It was the kind of relief effort one might expect to see only on one of those sun-kissed reality TV shows about wealthy, tanned and really good-looking people in Southern California.
As the Woolsey fire continued to burn, Bill Kerbox got a call Monday night from his friend whose 143-foot yacht, the Leight Star, was ready to be deployed. It boasts a helipad and plenty of space. The mission needed only one thing: volunteers and supplies to deliver to victims of the roughly 97,000-acre fire who had stayed behind.
Kerbox blasted out the call for help on social media. It didn't take long for people, including those desperate to get back to their Malibu homes, to step (or paddle) forward.
Surfers showed up to meet the yacht at sea and bring the supplies to Malibu's Paradise Cove.
"There's been so much confusion," Kerbox told the volunteers Tuesday as they began their journey. "We need to get out on social media that supplies are going to start be unloaded in a little over an hour."
Standing behind a fully stocked wet bar, Kerbox contemplated what hashtag to use to notify people of their efforts. They agreed upon #malibuhope.
The yacht belongs to Howard Leight, a billionaire entrepreneur who owns the Malibu Rocky Oaks winery with his son. His boat is worth tens of millions of dollars. He spent Friday and Saturday fending off blazes at the winery and his other property in L.A. The fire destroyed much of his vineyard.
"All I could think about is that I didn't want to lose my houses," Leight said as he stood on the right side.
When he was done, he felt it was time to give back.
Kerbox estimated the boat was stocked with about 3,000 bottles of water, 100 gallons of fuel, shovels, snacks, dog food — and a bunch of beer.
Smaller boats were tied behind the yacht to help offload supplies. Among those who joined the brigade were Jerardo Bautista and his five-person landscaping crew. Since 1985, Bautista has been doing landscaping at some of Malibu's most luxurious homes.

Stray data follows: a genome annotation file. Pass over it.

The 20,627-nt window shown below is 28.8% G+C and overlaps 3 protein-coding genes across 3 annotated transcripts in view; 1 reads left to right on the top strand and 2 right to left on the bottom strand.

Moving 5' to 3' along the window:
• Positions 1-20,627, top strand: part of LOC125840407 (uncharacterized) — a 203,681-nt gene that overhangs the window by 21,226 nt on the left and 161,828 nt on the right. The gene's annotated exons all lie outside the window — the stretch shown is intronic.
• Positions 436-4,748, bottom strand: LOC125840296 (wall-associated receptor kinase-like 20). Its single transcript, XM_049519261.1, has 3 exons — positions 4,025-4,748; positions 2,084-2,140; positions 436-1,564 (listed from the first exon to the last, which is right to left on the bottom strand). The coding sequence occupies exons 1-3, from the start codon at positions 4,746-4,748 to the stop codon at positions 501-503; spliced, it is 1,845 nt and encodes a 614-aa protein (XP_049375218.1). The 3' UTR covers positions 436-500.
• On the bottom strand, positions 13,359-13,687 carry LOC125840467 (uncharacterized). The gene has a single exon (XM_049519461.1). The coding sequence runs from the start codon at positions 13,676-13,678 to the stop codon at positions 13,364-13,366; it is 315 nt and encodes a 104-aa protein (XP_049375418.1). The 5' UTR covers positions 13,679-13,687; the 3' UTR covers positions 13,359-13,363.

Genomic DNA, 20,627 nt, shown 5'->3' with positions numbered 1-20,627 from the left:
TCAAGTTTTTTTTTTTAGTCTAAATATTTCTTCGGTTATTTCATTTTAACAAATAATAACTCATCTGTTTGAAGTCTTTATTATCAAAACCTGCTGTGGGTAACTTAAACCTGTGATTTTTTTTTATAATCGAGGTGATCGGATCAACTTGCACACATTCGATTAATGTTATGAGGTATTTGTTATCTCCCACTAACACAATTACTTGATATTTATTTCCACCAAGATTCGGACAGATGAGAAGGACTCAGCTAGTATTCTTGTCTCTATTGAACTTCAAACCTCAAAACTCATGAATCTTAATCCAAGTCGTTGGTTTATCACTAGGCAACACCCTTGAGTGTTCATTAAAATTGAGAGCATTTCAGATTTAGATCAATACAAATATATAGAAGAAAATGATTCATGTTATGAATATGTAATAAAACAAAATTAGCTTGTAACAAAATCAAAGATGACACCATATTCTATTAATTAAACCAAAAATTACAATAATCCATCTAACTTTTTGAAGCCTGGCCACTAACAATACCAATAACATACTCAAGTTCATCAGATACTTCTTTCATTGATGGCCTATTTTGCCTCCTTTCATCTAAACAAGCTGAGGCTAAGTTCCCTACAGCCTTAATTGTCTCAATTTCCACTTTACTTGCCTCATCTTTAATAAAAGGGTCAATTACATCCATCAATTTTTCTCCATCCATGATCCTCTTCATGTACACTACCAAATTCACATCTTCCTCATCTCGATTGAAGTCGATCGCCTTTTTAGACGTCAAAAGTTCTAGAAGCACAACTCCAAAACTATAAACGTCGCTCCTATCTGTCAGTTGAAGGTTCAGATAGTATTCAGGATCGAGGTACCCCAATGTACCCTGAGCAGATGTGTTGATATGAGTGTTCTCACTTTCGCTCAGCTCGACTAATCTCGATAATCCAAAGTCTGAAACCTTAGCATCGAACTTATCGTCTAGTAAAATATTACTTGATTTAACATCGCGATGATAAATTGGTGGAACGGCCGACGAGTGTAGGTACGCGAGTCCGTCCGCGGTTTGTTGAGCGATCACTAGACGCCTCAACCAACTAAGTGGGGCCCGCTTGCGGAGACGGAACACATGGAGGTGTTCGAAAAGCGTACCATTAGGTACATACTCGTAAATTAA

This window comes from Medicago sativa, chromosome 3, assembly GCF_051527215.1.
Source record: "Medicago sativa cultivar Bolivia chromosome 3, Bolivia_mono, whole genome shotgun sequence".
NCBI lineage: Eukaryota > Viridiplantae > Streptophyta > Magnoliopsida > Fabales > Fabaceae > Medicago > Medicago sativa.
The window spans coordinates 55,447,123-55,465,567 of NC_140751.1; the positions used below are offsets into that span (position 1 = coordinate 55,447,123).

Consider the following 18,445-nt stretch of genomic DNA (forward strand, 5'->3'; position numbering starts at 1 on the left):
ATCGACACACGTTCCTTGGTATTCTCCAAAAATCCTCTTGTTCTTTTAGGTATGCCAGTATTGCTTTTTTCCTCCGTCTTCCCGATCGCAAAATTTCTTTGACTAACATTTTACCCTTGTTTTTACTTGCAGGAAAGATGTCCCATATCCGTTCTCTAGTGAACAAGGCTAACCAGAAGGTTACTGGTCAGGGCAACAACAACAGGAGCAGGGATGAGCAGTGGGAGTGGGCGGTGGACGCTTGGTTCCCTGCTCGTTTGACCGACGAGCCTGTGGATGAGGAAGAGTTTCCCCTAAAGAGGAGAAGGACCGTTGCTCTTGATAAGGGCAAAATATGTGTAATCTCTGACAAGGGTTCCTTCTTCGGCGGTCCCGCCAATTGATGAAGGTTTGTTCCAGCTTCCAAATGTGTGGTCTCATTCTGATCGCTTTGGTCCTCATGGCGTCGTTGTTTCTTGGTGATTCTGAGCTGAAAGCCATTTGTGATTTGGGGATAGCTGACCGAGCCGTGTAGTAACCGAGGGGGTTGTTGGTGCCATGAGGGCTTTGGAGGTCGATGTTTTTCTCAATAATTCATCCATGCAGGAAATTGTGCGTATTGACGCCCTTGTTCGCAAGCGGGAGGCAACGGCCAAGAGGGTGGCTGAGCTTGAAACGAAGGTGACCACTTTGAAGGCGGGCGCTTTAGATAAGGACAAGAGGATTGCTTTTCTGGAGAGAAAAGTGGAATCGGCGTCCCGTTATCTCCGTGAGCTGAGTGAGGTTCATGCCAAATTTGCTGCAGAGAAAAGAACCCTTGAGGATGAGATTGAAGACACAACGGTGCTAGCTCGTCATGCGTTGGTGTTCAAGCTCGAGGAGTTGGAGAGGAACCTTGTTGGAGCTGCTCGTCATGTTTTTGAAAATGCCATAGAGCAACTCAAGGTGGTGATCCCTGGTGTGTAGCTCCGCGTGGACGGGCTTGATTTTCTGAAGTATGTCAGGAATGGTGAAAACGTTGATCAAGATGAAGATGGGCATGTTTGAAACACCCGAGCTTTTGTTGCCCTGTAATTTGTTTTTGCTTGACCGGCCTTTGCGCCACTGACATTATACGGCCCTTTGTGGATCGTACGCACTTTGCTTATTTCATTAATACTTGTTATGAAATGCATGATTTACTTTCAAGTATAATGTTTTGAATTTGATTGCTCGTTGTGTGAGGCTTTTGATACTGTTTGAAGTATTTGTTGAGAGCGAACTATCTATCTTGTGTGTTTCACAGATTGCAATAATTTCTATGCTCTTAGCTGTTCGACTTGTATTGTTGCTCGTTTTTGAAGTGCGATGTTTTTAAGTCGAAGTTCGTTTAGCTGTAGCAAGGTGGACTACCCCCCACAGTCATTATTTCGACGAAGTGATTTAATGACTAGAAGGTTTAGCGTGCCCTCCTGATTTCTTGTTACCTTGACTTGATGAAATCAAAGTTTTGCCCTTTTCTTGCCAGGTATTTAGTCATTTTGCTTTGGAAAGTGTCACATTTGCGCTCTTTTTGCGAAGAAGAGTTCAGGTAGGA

Bautista's crew spent Friday going from home to home cutting back brush and putting out fires.
"I saved Anthony Hopkins' house," Bautista said proudly. "My whole life has been here. I'm really trying to help people with their homes."
When the Leight Star neared the Paradise Cove coast, surfers and kayakers paddled toward the boat. Like a bucket brigade, they moved supplies from the yacht to their boards and kayaks, braving choppy waters, before going to shore.
Three small tenders were filled with garbage bags full of dry goods as a crew in a Los Angeles County Sheriff's Department boat watched to ensure volunteers deliver the supplies but not go further.
"If we're not letting people in by land, we're not letting them in by sea," a deputy said.
At one point a woman boarded a kayak and made a mad dash for land. She was cut off by law enforcement authorities and forced back on the yacht.
But eventually all the supplies from the yacht made it to land. That provoked cheers and selfies as people celebrated on the yacht with beer and wine.
But Bautista was nowhere to be found. He had sneaked off the boat and was heading to help people with their homes.
9:15 p.m.: This article was updated with a new acreage figure.